πὲρ μὲν γὰρ ἄντλος ἱστοπέδαν ἔχει,
λαῖφος δὲ πᾶν ζάδηλον ἤδη

καὶ λακίδες μεγάλαι κατ' αὐτό.
χόλαισι δ ̓ ἄγκυραι.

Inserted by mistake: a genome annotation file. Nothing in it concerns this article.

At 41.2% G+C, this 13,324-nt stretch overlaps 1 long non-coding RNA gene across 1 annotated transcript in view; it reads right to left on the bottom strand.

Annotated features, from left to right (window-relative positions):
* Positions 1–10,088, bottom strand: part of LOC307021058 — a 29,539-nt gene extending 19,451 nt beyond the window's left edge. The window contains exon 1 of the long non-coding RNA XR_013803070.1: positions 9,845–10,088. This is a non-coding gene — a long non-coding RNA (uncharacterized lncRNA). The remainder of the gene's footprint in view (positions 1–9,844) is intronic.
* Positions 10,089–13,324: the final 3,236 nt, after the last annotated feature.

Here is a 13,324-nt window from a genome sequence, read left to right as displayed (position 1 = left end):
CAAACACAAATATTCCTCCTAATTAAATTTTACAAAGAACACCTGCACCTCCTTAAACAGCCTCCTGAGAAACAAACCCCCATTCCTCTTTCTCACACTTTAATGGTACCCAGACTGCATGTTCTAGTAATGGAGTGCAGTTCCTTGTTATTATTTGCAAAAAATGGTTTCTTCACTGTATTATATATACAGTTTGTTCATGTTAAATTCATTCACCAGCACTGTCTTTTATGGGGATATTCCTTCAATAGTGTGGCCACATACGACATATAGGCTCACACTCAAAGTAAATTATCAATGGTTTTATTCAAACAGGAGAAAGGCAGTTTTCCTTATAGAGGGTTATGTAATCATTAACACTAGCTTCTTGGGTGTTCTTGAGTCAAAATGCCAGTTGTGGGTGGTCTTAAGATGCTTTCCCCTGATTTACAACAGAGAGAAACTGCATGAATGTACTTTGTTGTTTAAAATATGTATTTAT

This fragment (18 Bergk) of one of Alcaeus' odes (the first verse of which is manifestly imperfect) is thus introduced by Heraclides, the Alexandrian grammarian: ἐν ἱκανοῖς δὲ καὶ τὸν Μιτυληναῖον μελοποιὸν εὑρήσομεν ἀλληγοροῦντα. τὰς γὰρ τυραννικὰς ἐξουσίας χειμερίῳ προσεικάζει καταστήματι θαλάσσης ἀσυνέτην καὶ τῶν ἀνέμων στάσιν.—Τίς οὐκ ἂν εὐθὺς ἐκ τῆς προτρεχούσης περὶ τὸν πόντον εἰκασίας ἀνδρῶν πλωϊζομένων θαλάττιον εἶναι νομίσειε φόβον; ἀλλ ̓ οὐχ ̓ οὕτως ἔχει· Μύρσιλος γὰρ ὁ δηλούμενός ἐστι καὶ τυραννικὴ κατὰ Μιτυληναίων ἐγειρομένη σύστασις. There can be no doubt that this ode of Alcaeus was in Horace's mind when he wrote, and that it is an allegorical description of the political troubles of Mytilene; it is therefore surprising to find Graevius supporting Muretus' opinion, that no political allegory is meant by Horace, but only an address to the ship which had brought him from Philippi, and was returning with his friends on board, whom he wished to persuade to remain at Rome. That Bentley and Dacier were of that opinion, I confess is less surprising to me. Quintilian (Inst. Orat. viii. 6. 44) illustrates the term 'allegory' by the figures employed in this ode, saying, "Navem pro re publica, fluctuum tempestates pro bellis civilibus, portum pro pace atque concordia dicit." It is not easy to determine what was the particular period when the aspect of public affairs drew forth this ode. The Scholiasts are at variance. Porphy